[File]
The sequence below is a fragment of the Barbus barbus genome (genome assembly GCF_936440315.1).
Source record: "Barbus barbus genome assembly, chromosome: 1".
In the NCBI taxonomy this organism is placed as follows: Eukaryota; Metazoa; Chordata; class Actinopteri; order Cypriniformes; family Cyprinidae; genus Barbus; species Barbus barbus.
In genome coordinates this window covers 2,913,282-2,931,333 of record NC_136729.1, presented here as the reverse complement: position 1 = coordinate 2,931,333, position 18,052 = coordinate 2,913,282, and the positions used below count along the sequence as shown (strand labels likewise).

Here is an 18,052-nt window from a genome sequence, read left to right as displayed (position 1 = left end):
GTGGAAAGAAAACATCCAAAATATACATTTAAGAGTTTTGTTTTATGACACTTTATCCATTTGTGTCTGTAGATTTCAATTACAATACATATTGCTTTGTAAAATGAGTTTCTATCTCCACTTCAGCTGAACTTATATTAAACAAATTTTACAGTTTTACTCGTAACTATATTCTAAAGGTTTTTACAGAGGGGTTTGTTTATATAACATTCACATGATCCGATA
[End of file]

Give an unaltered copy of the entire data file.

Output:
The sequence below is a fragment of the Barbus barbus genome (genome assembly GCF_936440315.1).
Source record: "Barbus barbus genome assembly, chromosome: 1".
In the NCBI taxonomy this organism is placed as follows: Eukaryota; Metazoa; Chordata; class Actinopteri; order Cypriniformes; family Cyprinidae; genus Barbus; species Barbus barbus.
In genome coordinates this window covers 2,913,282-2,931,333 of record NC_136729.1, presented here as the reverse complement: position 1 = coordinate 2,931,333, position 18,052 = coordinate 2,913,282, and the positions used below count along the sequence as shown (strand labels likewise).

Here is an 18,052-nt window from a genome sequence, read left to right as displayed (position 1 = left end):
GTGGAAAGAAAACATCCAAAATATACATTTAAGAGTTTTGTTTTATGACACTTTATCCATTTGTGTCTGTAGATTTCAATTACAATACATATTGCTTTGTAAAATGAGTTTCTATCTCCACTTCAGCTGAACTTATATTAAACAAATTTTACAGTTTTACTCGTAACTATATTCTAAAGGTTTTTACAGAGGGGTTTGTTTATATAACATTCACATGATCCGATA